Pines talks social injustice, COVID-19 in State of the Campus address to UMD Senate
President Darryll Pines speaks during the University Senate meeting on Sept. 8, 2020. (Lyna Bentahar/For The Diamondback)
University of Maryland President Darryll Pines gave his first State of the Campus address at the University Senate’s first meeting of the school year Tuesday, addressing how the coronavirus and social injustice — which he calls the two pandemics — have created a need for structural changes on campus.
With the coronavirus pandemic shutting down the university in March, Pines emphasized that one of his administration’s goals is to minimize the number of cases on the campus. But even as he urged the campus community to wear masks and follow social distancing guidelines, he discouraged “confrontation” with those in violation.
“We don’t want faculty and staff to become the ‘face mask police,’” Pines said.
His comments come after a university bus driver refused to allow a group of young people without face masks to board a bus. The upset students then threw an object at the bus, breaking one of its windows. The Department of Transportation Services subsequently sent out a statement to its drivers, telling them that the school’s mask policy should only be enforced by campus ambassadors, the Police Auxiliary and College Park code enforcement officers.
The union that represents workers at this university called DOTS’ response “unacceptable,” and the driver was told he would face disciplinary action for his handling of the situation. As of Monday, he had not heard from his supervisors.
A university spokesperson later emailed a statement saying that school officials “fully support our employee who put first the health and safety of everyone on the bus.”
In the meantime, the university’s first week of school saw a jump in positive coronavirus results. Daily positive tests received had been consistently in the single digits for the first two weeks of testing, until they spiked to 56 on Thursday. Pines attributed part of the increase to 46 student-athletes who he said attended social gatherings and later infected their teammates. As a reprimand, all athletics activities have been suspended indefinitely, Pines said, which he hopes will “send a message.”
There are no imminent plans for the university to move entirely online — as other nearby universities have done — raising concerns from some senate members.
Alok Bhargava, who represents tenured faculty at the public policy school, worried that asymptomatic student carriers of the virus can put higher-risk individuals in danger, especially older faculty and staff.
“The safest strategy would be — like many other universities, especially in the area — just to move everything online,” Bhargava said.
Pines has maintained that the university can still conduct in-person classes, even if it is challenging, and he said the majority of students are in favor of keeping campus open. And if things change, the university is able to adjust accordingly.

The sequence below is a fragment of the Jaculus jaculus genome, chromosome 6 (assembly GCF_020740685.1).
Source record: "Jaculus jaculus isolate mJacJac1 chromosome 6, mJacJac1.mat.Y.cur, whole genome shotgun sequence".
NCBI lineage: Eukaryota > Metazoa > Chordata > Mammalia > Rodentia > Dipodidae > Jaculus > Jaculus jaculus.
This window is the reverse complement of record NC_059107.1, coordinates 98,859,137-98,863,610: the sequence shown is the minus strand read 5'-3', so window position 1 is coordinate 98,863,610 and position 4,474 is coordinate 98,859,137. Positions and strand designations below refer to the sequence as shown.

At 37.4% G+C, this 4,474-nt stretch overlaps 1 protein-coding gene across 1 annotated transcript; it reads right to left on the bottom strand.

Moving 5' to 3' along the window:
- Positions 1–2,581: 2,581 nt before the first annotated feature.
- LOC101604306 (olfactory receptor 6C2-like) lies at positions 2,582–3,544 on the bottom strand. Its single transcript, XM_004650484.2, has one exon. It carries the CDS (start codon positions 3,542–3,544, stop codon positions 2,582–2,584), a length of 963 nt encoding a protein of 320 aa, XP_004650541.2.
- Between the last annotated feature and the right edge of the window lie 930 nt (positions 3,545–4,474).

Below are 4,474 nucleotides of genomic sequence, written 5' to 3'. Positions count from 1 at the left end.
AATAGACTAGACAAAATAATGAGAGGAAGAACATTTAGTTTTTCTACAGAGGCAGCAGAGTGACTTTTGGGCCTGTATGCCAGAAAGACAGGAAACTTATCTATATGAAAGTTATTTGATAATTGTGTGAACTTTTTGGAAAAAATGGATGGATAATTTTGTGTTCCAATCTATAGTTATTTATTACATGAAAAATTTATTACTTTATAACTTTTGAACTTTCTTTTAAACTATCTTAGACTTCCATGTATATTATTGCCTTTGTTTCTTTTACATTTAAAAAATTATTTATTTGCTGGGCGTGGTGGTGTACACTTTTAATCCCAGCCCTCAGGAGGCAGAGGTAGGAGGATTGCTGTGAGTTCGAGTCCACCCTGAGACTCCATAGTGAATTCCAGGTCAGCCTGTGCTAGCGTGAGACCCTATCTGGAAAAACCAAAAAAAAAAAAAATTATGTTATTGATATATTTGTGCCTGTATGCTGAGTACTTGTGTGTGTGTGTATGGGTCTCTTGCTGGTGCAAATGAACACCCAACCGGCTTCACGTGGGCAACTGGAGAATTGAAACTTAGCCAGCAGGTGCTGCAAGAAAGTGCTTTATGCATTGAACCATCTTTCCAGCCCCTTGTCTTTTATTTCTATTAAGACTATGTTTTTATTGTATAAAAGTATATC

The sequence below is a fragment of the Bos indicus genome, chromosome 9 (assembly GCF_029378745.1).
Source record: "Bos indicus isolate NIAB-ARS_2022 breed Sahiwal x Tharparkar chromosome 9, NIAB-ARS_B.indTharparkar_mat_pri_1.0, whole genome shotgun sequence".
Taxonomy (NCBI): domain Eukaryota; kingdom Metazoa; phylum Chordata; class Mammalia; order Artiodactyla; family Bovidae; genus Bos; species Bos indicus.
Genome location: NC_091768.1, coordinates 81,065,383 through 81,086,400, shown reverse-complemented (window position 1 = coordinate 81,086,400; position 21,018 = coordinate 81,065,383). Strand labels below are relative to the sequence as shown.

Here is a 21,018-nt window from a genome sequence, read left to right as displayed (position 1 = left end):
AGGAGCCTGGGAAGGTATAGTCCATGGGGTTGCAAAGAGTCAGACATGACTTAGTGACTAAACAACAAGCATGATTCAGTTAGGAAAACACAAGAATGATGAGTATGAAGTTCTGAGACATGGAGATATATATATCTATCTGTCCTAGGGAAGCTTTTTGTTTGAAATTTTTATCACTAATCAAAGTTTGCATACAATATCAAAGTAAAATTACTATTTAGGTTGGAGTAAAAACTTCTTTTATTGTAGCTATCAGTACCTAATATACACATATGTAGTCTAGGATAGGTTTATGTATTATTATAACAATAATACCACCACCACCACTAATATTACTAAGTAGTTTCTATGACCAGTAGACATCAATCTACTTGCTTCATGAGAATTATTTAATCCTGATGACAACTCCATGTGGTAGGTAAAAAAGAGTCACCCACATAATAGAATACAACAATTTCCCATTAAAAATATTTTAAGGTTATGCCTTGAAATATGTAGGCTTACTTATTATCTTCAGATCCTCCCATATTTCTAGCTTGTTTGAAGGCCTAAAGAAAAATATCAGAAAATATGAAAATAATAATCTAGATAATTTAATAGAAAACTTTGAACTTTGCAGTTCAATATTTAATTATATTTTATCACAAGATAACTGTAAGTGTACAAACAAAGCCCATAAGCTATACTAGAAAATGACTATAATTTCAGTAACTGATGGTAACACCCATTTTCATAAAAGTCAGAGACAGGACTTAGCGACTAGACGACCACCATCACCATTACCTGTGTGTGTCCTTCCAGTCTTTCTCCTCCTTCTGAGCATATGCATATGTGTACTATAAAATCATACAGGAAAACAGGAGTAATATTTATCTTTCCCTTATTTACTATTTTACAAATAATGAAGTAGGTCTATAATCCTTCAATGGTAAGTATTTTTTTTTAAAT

“If it’s proven [that we need] to be online by next Monday, we’ll be online next Monday,” Pines said. “But I believe we owe it to our students to give them the best possible experience.”
Meanwhile, the plan to address social injustice is still in discussion with student groups.
Pines has met with students from about 30 Black student organizations to hear the issues they feel the administration needs to address. However, it is up to the organizations themselves, Pines said, to collectively agree on and present a set of demands.
As the administration’s work in social justice moves forward, Pines went on in his address to introduce several initiatives to increase racial awareness on campus, including The 1856 Project. The project, whose name refers to the year the university was established, is meant to reconcile the university’s history with inequality and racism, and it will join the Universities Studying Slavery consortium, which consists of more than 65 colleges worldwide.
“This is part of a reconciliation of understanding our past, so that we can move forward positively for our future,” Pines said.
Alyson Farzard-Phillips, a graduate student representative for the arts and humanities school, commended Pines for his efforts so far. She urged Pines and his leadership team to “respond to students” and “ultimately make the changes that they are suggesting.”
Pines announced last week that the women’s studies department would be named in honor of Harriet Tubman. It is the first department to have an honorific naming in the university’s history. It’s part of a push to address not only anti-Black racism, he said, but all intersections of diversity.
“My commitment towards this agenda will be unwavering,” Pines said. “Unwavering towards improving our campus community and addressing larger issues of social injustice on campus.”
This story has been updated.